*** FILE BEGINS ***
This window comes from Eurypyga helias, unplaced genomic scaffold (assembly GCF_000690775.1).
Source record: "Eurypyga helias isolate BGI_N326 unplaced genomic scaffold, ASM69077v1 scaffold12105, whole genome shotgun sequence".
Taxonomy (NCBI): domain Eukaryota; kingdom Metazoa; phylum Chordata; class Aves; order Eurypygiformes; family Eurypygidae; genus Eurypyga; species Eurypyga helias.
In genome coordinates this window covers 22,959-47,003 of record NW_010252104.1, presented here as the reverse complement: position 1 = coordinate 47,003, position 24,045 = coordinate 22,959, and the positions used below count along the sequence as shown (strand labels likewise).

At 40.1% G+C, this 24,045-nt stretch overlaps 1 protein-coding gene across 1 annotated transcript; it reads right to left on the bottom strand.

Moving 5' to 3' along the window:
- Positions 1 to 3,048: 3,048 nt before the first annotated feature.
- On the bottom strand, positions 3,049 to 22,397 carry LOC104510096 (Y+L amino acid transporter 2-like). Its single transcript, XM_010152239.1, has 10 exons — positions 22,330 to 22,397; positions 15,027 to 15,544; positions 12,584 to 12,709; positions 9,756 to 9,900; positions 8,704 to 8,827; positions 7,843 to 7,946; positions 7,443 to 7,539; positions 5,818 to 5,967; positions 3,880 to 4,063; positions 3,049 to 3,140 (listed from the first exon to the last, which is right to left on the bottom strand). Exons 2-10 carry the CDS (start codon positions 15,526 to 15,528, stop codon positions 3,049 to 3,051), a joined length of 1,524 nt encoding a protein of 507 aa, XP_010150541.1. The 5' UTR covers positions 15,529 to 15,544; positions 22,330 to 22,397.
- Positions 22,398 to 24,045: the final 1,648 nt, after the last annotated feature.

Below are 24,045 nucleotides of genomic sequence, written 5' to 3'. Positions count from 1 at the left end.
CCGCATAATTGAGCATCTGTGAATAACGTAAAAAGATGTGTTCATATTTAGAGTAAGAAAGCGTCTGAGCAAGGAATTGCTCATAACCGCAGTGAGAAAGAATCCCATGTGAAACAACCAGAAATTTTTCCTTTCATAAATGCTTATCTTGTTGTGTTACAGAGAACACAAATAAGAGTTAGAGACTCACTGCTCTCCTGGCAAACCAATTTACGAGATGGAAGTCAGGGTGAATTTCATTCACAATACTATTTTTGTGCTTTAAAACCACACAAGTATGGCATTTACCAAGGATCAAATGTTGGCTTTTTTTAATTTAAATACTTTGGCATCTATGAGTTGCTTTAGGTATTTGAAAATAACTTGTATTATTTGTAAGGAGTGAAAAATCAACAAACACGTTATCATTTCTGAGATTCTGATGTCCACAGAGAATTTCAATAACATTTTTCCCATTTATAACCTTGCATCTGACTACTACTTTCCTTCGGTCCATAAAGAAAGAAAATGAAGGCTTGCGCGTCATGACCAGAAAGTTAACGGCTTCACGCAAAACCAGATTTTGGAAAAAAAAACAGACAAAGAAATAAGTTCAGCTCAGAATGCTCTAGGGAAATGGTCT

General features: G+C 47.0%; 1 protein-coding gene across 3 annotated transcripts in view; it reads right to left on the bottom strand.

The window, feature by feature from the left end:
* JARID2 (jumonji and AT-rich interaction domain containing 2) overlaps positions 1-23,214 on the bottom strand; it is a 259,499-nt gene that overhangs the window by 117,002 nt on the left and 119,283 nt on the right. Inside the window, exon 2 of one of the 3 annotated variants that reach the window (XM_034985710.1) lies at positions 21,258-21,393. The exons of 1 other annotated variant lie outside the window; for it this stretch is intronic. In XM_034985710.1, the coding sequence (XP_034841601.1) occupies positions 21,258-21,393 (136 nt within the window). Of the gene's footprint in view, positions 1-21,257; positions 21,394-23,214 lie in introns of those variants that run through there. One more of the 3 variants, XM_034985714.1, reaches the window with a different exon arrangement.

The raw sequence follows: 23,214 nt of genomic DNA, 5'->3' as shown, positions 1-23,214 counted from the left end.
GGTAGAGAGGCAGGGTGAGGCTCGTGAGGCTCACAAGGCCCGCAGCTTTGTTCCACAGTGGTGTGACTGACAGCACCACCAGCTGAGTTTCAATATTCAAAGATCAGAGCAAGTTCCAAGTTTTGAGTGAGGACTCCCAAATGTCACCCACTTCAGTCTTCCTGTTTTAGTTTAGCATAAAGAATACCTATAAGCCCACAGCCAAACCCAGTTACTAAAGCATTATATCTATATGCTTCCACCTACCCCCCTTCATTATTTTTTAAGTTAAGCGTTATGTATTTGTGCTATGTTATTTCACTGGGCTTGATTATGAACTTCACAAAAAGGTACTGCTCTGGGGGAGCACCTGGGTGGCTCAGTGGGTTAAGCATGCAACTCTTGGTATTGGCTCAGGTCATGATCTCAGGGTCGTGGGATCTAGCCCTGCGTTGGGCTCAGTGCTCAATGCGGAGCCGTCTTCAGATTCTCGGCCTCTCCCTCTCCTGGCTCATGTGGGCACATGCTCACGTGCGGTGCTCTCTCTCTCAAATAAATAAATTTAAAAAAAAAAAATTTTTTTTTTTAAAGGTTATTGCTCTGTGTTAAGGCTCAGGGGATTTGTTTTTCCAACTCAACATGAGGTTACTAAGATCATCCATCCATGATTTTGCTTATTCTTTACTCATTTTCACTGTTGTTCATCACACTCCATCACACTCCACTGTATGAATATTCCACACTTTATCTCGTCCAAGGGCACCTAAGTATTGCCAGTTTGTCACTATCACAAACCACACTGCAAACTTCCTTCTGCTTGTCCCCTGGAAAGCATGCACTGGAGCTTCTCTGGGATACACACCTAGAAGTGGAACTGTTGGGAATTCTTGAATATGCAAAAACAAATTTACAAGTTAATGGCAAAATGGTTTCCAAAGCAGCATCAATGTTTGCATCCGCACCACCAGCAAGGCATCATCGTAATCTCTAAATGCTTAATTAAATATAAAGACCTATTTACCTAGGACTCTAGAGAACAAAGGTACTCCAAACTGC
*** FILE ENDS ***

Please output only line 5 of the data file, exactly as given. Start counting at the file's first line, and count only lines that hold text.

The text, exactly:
At 40.1% G+C, this 24,045-nt stretch overlaps 1 protein-coding gene across 1 annotated transcript; it reads right to left on the bottom strand.